#00841
Come All Ye Jolly Ice-Hunters (Collected by Doyle)

Come all ye jolly ice-hunters
and listen to my song,
I hope I won't offend you,
I don't mean to keep you long;
'Tis concerning an ice-hunter,
from Tilton Harbour sailed away,
On the fourteenth day of March,
eighteen hundred and thirty-three.

William Burke was our commander,
The Daniel O'Connell
was our good ship's name,
We had twenty-eight as smart a lads
as ever crossed the main;
As off with flying colors
to the northward we did steer,
So mark what followed after,
to you I will declare.

'Twas on the fourth of April,
right well I mind the day,
About four o'clock in the evening
our towline gave away;
The wind came from the northwest
and bitterly did blow,
Our captain cries, "Stand by, me b'ys,
out of the ice we'll have to go!

"Stand by your topsail halliards,
stand by to let them go,
Be quick, I say, make no delay,
your topsail clear away!"
He watched his opportunity
and soon he had her free, saying,
"God bless the brave O'Connell,
See how she stems the sea!"

At six o'clock next morning
we were a dreadful wreck,
Our topmast went overboard|
for two long days we lay,
So we left her to God's mercy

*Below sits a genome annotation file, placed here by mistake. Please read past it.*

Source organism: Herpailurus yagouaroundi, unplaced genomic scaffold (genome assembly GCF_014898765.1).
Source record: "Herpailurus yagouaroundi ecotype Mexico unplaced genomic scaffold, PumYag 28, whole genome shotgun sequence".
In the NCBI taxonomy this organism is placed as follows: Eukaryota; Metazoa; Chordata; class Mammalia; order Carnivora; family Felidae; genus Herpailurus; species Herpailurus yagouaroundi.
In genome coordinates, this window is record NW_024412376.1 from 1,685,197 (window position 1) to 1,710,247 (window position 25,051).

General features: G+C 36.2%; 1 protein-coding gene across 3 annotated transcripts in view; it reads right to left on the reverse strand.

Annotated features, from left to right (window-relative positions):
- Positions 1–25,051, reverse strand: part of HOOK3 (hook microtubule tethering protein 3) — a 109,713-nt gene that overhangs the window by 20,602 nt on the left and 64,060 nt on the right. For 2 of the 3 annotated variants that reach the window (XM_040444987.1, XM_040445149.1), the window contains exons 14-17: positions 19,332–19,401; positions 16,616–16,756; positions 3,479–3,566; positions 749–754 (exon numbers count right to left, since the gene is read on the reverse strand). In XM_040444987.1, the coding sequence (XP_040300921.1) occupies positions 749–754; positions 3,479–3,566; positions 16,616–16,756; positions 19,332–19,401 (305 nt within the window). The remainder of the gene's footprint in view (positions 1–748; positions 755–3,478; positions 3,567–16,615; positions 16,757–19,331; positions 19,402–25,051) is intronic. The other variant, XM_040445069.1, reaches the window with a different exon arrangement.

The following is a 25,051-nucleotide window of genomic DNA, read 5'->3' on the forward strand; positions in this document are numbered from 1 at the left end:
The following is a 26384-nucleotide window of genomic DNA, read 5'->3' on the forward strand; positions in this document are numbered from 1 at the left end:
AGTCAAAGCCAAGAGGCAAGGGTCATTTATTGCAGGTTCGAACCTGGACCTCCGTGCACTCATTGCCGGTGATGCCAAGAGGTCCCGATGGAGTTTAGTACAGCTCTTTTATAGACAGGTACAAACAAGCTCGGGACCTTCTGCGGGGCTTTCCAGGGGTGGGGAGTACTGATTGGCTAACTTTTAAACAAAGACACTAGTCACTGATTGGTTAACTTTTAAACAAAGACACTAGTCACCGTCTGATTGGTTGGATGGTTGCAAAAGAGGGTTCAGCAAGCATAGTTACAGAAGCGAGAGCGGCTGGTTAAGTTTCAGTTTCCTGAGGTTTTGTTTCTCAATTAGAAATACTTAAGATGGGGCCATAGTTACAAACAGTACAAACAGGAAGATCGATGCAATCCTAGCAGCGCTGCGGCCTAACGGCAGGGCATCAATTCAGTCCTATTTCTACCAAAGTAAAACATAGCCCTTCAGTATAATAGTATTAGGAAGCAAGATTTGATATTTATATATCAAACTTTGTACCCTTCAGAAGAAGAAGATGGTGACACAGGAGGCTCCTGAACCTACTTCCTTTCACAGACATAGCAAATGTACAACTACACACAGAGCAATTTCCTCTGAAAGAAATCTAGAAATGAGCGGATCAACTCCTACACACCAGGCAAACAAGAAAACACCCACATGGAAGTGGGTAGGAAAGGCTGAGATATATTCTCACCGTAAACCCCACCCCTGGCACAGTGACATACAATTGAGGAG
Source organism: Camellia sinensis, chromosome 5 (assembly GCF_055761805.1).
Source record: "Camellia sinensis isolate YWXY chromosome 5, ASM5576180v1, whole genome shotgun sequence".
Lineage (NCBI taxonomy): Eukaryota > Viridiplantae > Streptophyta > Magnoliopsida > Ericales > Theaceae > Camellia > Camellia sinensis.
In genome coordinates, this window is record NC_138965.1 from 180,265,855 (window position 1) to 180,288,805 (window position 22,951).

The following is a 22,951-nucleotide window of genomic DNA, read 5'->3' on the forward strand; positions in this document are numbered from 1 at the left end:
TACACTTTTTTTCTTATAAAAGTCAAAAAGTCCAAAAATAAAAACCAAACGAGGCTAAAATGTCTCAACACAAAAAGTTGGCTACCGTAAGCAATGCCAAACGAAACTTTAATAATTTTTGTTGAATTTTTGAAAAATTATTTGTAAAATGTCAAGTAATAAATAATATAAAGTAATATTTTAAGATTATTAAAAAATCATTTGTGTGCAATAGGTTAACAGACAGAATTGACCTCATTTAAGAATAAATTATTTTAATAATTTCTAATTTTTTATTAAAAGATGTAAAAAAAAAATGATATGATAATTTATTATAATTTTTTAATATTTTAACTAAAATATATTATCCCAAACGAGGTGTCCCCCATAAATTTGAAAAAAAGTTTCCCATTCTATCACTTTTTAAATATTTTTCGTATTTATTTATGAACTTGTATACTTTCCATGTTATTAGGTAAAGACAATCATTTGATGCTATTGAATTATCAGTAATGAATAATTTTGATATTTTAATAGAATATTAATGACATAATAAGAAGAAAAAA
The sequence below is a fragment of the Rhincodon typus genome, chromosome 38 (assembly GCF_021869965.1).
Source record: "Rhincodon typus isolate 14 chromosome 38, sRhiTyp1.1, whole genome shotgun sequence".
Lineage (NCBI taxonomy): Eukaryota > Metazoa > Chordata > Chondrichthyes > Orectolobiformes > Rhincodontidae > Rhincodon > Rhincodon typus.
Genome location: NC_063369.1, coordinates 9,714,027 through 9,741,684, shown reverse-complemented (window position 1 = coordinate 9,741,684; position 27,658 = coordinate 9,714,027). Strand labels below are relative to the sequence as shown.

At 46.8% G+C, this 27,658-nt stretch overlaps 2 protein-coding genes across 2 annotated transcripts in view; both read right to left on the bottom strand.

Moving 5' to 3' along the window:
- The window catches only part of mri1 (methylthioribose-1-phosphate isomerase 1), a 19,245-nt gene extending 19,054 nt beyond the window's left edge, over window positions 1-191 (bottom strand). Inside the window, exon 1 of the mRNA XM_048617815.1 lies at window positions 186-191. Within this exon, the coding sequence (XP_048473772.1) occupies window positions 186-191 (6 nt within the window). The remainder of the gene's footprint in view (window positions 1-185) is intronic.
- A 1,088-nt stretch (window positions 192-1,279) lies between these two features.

and to the raging sea.

We could not keep a light below,
the seas ran mountains high,
And expecting every minute
that we were doomed to die;
At eight o'clock next morning
all hands were called on deck,
Some to rig up jury masts,
and more to clear the wreck.

Now a few days after,
assistance was at hand,
As six o'clock in the morning,
the watch espied the land;
So now, thanks unto Providence,
we're safe on shore at last,
We'll drink to one another
and drown sorrow in the glass.

####.... Author unknown. Traditional Newfoundland song ....####
Published in Gerald S Doyle's Old-Time Songs And Poetry Of Newfoundland: Songs Of The People From The Days Of Our Forefathers (First edition, p.15, 1927).

Gerald Doyle noted that "This song was written in 1833. It is about the oldest song of a sealing nature now in existence, and has 'brought down the house' in the for'castle of many a sealer in the days of the square riggers."

A variant was also published by permission of Gerald S Doyle of St John's as #121 on pp.244-245 in Ballads And Sea Songs Of Newfoundland, by Elisabeth Bristol Greenleaf and Grace Yarrow Mansfield (Harvard University Press, Cambridge, Massachusetts, 1933; Folklore Associates, Hatboro, Pennsylvania, 1968.)



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